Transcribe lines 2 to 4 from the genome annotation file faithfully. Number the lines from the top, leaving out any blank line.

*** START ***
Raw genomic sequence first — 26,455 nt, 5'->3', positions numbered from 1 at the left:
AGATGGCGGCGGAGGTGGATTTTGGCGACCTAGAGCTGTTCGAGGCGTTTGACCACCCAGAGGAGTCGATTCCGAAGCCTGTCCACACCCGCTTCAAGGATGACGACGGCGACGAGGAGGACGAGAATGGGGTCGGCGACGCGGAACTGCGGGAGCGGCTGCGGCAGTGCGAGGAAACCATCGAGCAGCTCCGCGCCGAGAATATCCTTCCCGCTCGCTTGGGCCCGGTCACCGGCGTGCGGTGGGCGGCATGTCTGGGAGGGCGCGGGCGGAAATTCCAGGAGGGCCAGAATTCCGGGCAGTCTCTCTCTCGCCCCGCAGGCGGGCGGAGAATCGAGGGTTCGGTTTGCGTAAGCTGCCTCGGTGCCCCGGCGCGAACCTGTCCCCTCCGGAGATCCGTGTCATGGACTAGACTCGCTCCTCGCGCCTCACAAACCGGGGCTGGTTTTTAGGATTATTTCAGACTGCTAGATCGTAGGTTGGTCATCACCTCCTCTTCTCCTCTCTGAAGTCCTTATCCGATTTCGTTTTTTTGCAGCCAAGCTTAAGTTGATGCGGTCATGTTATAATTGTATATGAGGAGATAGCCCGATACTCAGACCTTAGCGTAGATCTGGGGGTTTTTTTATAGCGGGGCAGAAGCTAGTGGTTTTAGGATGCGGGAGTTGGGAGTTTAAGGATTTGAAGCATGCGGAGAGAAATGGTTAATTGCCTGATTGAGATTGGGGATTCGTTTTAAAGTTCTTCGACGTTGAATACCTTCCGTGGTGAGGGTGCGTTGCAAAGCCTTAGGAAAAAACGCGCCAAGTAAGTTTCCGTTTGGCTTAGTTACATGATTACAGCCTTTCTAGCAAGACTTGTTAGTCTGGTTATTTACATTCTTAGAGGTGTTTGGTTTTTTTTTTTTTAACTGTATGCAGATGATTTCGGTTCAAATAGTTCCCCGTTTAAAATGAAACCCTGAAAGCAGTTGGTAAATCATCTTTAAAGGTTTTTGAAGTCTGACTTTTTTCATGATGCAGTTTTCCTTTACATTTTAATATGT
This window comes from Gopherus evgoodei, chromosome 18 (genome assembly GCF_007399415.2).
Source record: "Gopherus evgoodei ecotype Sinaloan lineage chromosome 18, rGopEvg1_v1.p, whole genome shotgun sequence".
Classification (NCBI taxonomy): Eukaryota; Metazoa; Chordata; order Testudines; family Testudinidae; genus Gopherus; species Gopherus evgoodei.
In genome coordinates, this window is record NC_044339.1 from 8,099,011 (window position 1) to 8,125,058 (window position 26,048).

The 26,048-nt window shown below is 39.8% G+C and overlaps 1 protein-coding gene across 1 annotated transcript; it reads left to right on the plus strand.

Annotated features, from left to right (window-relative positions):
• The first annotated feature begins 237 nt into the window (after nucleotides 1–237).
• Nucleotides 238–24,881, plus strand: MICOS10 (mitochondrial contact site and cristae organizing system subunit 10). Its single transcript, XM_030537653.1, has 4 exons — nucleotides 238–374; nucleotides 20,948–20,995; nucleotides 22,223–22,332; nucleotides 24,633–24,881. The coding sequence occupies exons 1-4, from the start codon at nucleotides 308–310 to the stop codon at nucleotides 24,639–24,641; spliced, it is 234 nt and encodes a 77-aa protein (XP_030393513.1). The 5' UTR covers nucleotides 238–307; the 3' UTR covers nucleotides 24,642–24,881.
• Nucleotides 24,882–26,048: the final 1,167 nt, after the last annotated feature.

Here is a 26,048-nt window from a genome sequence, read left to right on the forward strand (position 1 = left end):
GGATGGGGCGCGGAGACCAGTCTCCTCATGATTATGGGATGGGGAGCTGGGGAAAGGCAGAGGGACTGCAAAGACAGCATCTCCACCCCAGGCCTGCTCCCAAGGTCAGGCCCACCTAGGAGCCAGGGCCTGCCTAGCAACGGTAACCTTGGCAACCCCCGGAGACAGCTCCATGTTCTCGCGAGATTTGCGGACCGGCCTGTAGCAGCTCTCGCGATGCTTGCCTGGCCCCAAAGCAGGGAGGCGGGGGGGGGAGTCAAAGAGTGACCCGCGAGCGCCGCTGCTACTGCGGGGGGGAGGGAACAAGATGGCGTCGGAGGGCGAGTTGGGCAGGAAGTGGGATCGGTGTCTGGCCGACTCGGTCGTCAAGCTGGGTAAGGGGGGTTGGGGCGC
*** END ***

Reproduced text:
AGATGGCGGCGGAGGTGGATTTTGGCGACCTAGAGCTGTTCGAGGCGTTTGACCACCCAGAGGAGTCGATTCCGAAGCCTGTCCACACCCGCTTCAAGGATGACGACGGCGACGAGGAGGACGAGAATGGGGTCGGCGACGCGGAACTGCGGGAGCGGCTGCGGCAGTGCGAGGAAACCATCGAGCAGCTCCGCGCCGAGAATATCCTTCCCGCTCGCTTGGGCCCGGTCACCGGCGTGCGGTGGGCGGCATGTCTGGGAGGGCGCGGGCGGAAATTCCAGGAGGGCCAGAATTCCGGGCAGTCTCTCTCTCGCCCCGCAGGCGGGCGGAGAATCGAGGGTTCGGTTTGCGTAAGCTGCCTCGGTGCCCCGGCGCGAACCTGTCCCCTCCGGAGATCCGTGTCATGGACTAGACTCGCTCCTCGCGCCTCACAAACCGGGGCTGGTTTTTAGGATTATTTCAGACTGCTAGATCGTAGGTTGGTCATCACCTCCTCTTCTCCTCTCTGAAGTCCTTATCCGATTTCGTTTTTTTGCAGCCAAGCTTAAGTTGATGCGGTCATGTTATAATTGTATATGAGGAGATAGCCCGATACTCAGACCTTAGCGTAGATCTGGGGGTTTTTTTATAGCGGGGCAGAAGCTAGTGGTTTTAGGATGCGGGAGTTGGGAGTTTAAGGATTTGAAGCATGCGGAGAGAAATGGTTAATTGCCTGATTGAGATTGGGGATTCGTTTTAAAGTTCTTCGACGTTGAATACCTTCCGTGGTGAGGGTGCGTTGCAAAGCCTTAGGAAAAAACGCGCCAAGTAAGTTTCCGTTTGGCTTAGTTACATGATTACAGCCTTTCTAGCAAGACTTGTTAGTCTGGTTATTTACATTCTTAGAGGTGTTTGGTTTTTTTTTTTTTAACTGTATGCAGATGATTTCGGTTCAAATAGTTCCCCGTTTAAAATGAAACCCTGAAAGCAGTTGGTAAATCATCTTTAAAGGTTTTTGAAGTCTGACTTTTTTCATGATGCAGTTTTCCTTTACATTTTAATATGT
This window comes from Gopherus evgoodei, chromosome 18 (genome assembly GCF_007399415.2).
Source record: "Gopherus evgoodei ecotype Sinaloan lineage chromosome 18, rGopEvg1_v1.p, whole genome shotgun sequence".